British snack producer hit by Conti group ransomware

British candy manufacturer KP Snacks is the target of a ransomware attack. Insiders say confidential data has been encrypted by ransomware from the hacker group Conti. The attack is causing chaos throughout the distribution chain.

That writes BleepingComputer. The tech site has read letters from KP Snacks to partners and spoken to employees who are aware of the events.

Fear of supply problems

KP Snacks is a company that makes and sells sweet snacks, including Pom-Bär, PopChips, Skips, Hula, Wheat Crunchies, and so on. The manufacturer is active in the United Kingdom, where more than 2,000 employees work and an annual turnover of more than $900 million. All in all, an attractive target for hackers and cybercriminals to launch cyber-attacks.

That is exactly what happened at the end of last month. In a letter to business partners, KP Snacks writes that on Friday, January 28, it discovered that the computer systems were infected with ransomware. IT staff and employees of a third-party cybersecurity company tried to estimate the scale of the attack last weekend. It is still not fully mapped.

The ransomware attack has serious consequences, not only for the company itself but also for its business partners. In recent days, they received a letter informing them of the latest developments. Due to the attack, orders have been delayed, don’t arrive or are cancelled. Supply problems may persist until the end of March.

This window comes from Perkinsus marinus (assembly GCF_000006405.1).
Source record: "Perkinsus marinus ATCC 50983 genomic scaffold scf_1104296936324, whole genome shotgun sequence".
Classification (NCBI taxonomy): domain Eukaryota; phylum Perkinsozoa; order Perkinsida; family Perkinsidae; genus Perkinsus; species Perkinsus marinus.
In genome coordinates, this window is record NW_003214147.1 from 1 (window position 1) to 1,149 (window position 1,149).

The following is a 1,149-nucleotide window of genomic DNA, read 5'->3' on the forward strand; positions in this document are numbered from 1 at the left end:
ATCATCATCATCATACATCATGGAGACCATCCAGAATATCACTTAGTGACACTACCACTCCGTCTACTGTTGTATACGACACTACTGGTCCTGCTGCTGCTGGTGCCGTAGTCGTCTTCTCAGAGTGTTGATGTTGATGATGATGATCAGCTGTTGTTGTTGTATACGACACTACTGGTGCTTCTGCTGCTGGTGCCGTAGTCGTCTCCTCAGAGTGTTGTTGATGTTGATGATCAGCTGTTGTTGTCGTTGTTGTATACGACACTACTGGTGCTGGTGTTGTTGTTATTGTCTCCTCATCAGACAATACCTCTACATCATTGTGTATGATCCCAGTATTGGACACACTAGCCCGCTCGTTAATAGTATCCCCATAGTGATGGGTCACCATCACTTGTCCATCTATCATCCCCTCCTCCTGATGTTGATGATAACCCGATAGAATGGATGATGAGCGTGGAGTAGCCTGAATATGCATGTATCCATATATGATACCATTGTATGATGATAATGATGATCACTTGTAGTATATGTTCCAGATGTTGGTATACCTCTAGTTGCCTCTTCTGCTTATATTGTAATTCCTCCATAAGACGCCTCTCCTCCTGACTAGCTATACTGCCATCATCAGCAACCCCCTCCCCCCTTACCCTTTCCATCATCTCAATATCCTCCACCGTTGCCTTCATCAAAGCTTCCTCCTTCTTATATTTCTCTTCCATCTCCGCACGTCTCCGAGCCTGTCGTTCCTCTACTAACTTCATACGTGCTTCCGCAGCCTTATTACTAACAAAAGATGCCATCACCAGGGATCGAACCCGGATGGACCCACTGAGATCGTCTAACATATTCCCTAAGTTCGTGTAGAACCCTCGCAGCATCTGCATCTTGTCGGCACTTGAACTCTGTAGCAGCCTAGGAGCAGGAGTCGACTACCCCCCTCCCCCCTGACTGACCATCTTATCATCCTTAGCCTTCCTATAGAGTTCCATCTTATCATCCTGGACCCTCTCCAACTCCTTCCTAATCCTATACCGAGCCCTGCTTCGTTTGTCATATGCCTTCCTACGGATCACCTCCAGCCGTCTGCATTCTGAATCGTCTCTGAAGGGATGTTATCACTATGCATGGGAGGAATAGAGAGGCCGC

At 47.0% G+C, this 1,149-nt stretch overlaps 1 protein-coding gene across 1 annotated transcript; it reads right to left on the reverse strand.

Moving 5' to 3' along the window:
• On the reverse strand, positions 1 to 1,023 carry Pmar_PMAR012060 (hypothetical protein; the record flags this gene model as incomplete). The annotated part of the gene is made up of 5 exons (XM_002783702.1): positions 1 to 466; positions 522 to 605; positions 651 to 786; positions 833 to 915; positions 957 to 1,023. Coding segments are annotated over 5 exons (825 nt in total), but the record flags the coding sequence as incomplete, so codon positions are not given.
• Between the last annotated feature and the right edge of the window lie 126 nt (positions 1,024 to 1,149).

Conti demands undisclosed ransom

Insiders confirm to BleepingComputer that the internal network has been attacked by members of the Conti group. Conti is a Ransomware-as-a-Service or RaaS service associated with the Russian hacker group Wizard Spider. Ransomware such as Ryuk, TrickBot and BazarLoader originate from this group. Universal Health Services (UHS), one of the largest hospital networks in the US, is one of the most famous victims of the Conti group. The ransomware attack cost the healthcare institution 67 million euros. Conti was responsible for 13 per cent of all ransomware attacks worldwide last year, according to security researchers.

According to the sources BleepingComputer spoke to, the hackers encrypted sensitive and confidential files. This includes the personal data of employees and financial documents. As evidence, Conti shared a number of employee home addresses and phone numbers, credit card information, birth certificates, spreadsheets and other sensitive documents, among other things.

According to DarkFeed, a Twitter channel that follows the latest developments on the dark web, KP Snacks has until next Sunday to pay the ransom. It is unknown how much the hacker group is demanding from the British snack manufacturer.

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